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Tips and Talking points
Boost your business IQ and workplace savvy with these stats and tips from Harvard Business Review online. For a closer look at these topics, go to hbr.org.
Improve your public speaking by being yourself
Those who find public speaking daunting—and who doesn’t to some degree?—may think they need to become better actors to improve. Acting rarely helps, though. Don’t try to be someone else or channel a smooth-talking alter ego. Focus on being exactly who you are. While some people may be natural public speakers, most have to work hard at it.
Practice organising your thoughts, modulating your voice and connecting with your audience. This isn’t a matter of rehearsing what you’re going to say. It’s practicing the skills that allow you to be flexible and capable every time you’re up in front of the room.
(Adapted from “Improve Your Public Speaking with a More Effective Mindset” by Peter Bubriski.)
Surviving difficult conversations
No one is immune to workplace tensions: It is inevitable that you’ll have some trying conversations with colleagues or clients. Here are three ways to reach a productive outcome, no matter how tough things get: Keep it civil. Don’t turn the conversation into a combat with a winner and a loser. Everyone looks bad when the discussion turns toxic.
Don’t rehearse. When you know things are going to be tough, it’s tempting to practice what you’re going to say ahead of time. But this is a conversation – not a performance. Instead, know where you stand but be open enough to listen and react. Resist making assumptions. You don’t have access to anyone’s intentions but your own. Don’t assume that you know where your counterpart is coming from or how he views the problem. Instead, ask for his perspective.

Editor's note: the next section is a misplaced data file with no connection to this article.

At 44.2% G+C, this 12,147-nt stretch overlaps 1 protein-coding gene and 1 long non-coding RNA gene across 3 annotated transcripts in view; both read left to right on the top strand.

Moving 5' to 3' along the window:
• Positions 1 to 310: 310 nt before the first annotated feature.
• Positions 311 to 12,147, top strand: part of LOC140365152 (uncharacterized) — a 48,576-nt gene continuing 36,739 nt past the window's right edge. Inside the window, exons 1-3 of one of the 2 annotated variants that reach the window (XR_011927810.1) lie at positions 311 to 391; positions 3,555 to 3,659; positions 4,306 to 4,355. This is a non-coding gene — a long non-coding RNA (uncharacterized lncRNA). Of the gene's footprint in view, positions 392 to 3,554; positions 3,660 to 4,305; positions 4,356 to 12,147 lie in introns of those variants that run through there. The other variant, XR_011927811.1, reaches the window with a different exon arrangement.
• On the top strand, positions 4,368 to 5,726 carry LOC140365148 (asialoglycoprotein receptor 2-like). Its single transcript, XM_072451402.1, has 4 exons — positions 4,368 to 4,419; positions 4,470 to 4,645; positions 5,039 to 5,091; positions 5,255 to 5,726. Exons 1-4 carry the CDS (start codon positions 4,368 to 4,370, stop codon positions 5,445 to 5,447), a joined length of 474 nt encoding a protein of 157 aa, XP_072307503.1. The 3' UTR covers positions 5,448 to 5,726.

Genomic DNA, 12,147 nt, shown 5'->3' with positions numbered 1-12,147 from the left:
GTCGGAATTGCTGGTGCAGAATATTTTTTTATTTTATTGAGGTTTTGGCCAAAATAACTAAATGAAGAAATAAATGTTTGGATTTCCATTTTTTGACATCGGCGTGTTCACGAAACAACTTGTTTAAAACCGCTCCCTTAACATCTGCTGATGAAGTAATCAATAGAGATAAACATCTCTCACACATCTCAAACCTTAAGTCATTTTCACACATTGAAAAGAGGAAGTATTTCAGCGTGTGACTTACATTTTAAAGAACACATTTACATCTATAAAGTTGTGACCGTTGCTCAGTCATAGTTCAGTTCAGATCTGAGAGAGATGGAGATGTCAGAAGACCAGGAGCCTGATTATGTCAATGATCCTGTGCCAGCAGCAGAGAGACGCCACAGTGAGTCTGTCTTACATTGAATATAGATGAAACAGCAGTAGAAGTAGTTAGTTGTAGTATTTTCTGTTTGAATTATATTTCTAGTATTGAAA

(Adapted from “Difficult Conversations: Nine Common Mistakes” by Holly Weeks.)
How to encourage meeting participation
You know the drill: A meeting is called to discuss an important issue but only the usual suspects participate. Everyone else is quiet and their opinions go unheard. Meaningful contribution is the key to success. Here are three ways to get more people involved: Don’t dominate. This not only gives others less time to speak up but also conveys that only your ideas are important. Let at least three people speak before you talk again.
Be positive. Demonstrate that all ideas are valuable by restating important points. Thank people who are usually reticent for their comments. Ask directly. To get input from everyone, ask each person for their thoughts. Don’t do it in a confrontational way. Try, “Do you have anything to share?”
(Adapted from “Guide to Making Every Meeting Matter.”)
Don’t settle for one network—build three
We all know how important networks are to succeeding in business. But most people mistakenly focus on building only one. Instead, you need to think about three separate networks:
— Your operational network is comprised of the people you rely on to get work done: your peers, direct reports, bosses and external contacts. Often, you don’t choose these folks, but you still need to cultivate them.
— A developmental network is a group of individuals whom you trust and can turn to for advice. Select people who bring a diversity of perspectives.
— Your strategic network helps you prepare for and succeed in the future. In this group, include people who work and live at the edge of your current world and can help you see what’s on the horizon.
(Adapted from “The Three Networks You Need” by Linda Hill and Kent Lineback.)
Increase your chances of success
Natural talent gets far too much credit. Achieving your goals is less about who you are, and more about what you do. Here are two ways you can give yourself better odds of succeeding: Be specific. Be precise about what you are trying to achieve and when you will do it. It’s not enough to say you’ll clean out your inbox three days a week. Write in your calendar the exact days and times so you can hold yourself accountable.
Focus on what you will do, not what you won’t. When trying to change behaviour, it’s easy to get wrapped up in the bad habit. Focus on the substitute instead. If you want to keep your temper in check, don’t dwell on the times you’ve lost it. Think about what you’ll do the next time you get angry.
(Adapted from “Nine Things Successful People Do Differently” by Heidi Grant Halvorson.)
Harvard Business Review
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